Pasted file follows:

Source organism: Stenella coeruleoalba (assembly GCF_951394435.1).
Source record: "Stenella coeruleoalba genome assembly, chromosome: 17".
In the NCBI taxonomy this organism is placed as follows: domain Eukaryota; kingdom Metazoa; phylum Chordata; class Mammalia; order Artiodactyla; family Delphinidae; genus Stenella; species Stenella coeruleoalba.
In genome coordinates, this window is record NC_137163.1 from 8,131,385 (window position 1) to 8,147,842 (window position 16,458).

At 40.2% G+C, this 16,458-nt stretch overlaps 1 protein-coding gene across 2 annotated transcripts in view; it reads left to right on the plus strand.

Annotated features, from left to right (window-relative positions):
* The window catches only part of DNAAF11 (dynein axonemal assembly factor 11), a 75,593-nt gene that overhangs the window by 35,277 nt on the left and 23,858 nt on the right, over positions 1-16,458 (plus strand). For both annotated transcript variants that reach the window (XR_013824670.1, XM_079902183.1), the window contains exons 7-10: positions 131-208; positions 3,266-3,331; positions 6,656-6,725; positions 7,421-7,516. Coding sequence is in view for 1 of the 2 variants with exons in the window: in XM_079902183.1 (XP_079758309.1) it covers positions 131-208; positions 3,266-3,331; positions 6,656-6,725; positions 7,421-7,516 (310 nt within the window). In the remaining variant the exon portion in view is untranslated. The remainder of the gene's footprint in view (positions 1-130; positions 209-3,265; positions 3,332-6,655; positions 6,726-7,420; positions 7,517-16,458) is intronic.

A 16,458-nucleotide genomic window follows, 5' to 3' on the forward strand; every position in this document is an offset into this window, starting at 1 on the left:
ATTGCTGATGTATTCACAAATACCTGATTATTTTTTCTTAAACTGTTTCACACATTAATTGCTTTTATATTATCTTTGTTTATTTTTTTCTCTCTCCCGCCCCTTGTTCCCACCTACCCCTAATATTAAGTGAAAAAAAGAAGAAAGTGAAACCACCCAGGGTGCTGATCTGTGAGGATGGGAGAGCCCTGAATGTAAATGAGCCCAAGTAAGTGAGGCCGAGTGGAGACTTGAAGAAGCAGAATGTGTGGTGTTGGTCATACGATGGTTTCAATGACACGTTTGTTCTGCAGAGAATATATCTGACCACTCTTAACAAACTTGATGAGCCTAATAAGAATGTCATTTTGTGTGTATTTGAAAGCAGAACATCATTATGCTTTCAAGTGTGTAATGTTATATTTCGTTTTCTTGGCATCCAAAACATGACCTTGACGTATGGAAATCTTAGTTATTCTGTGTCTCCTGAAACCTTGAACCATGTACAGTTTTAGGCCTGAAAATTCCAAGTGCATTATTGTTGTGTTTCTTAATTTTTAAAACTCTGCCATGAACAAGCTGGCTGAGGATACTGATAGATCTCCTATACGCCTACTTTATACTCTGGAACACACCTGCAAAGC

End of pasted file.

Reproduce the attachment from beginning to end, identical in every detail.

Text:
Source organism: Stenella coeruleoalba (assembly GCF_951394435.1).
Source record: "Stenella coeruleoalba genome assembly, chromosome: 17".
In the NCBI taxonomy this organism is placed as follows: domain Eukaryota; kingdom Metazoa; phylum Chordata; class Mammalia; order Artiodactyla; family Delphinidae; genus Stenella; species Stenella coeruleoalba.
In genome coordinates, this window is record NC_137163.1 from 8,131,385 (window position 1) to 8,147,842 (window position 16,458).

At 40.2% G+C, this 16,458-nt stretch overlaps 1 protein-coding gene across 2 annotated transcripts in view; it reads left to right on the plus strand.

Annotated features, from left to right (window-relative positions):
* The window catches only part of DNAAF11 (dynein axonemal assembly factor 11), a 75,593-nt gene that overhangs the window by 35,277 nt on the left and 23,858 nt on the right, over positions 1-16,458 (plus strand). For both annotated transcript variants that reach the window (XR_013824670.1, XM_079902183.1), the window contains exons 7-10: positions 131-208; positions 3,266-3,331; positions 6,656-6,725; positions 7,421-7,516. Coding sequence is in view for 1 of the 2 variants with exons in the window: in XM_079902183.1 (XP_079758309.1) it covers positions 131-208; positions 3,266-3,331; positions 6,656-6,725; positions 7,421-7,516 (310 nt within the window). In the remaining variant the exon portion in view is untranslated. The remainder of the gene's footprint in view (positions 1-130; positions 209-3,265; positions 3,332-6,655; positions 6,726-7,420; positions 7,517-16,458) is intronic.

A 16,458-nucleotide genomic window follows, 5' to 3' on the forward strand; every position in this document is an offset into this window, starting at 1 on the left:
ATTGCTGATGTATTCACAAATACCTGATTATTTTTTCTTAAACTGTTTCACACATTAATTGCTTTTATATTATCTTTGTTTATTTTTTTCTCTCTCCCGCCCCTTGTTCCCACCTACCCCTAATATTAAGTGAAAAAAAGAAGAAAGTGAAACCACCCAGGGTGCTGATCTGTGAGGATGGGAGAGCCCTGAATGTAAATGAGCCCAAGTAAGTGAGGCCGAGTGGAGACTTGAAGAAGCAGAATGTGTGGTGTTGGTCATACGATGGTTTCAATGACACGTTTGTTCTGCAGAGAATATATCTGACCACTCTTAACAAACTTGATGAGCCTAATAAGAATGTCATTTTGTGTGTATTTGAAAGCAGAACATCATTATGCTTTCAAGTGTGTAATGTTATATTTCGTTTTCTTGGCATCCAAAACATGACCTTGACGTATGGAAATCTTAGTTATTCTGTGTCTCCTGAAACCTTGAACCATGTACAGTTTTAGGCCTGAAAATTCCAAGTGCATTATTGTTGTGTTTCTTAATTTTTAAAACTCTGCCATGAACAAGCTGGCTGAGGATACTGATAGATCTCCTATACGCCTACTTTATACTCTGGAACACACCTGCAAAGC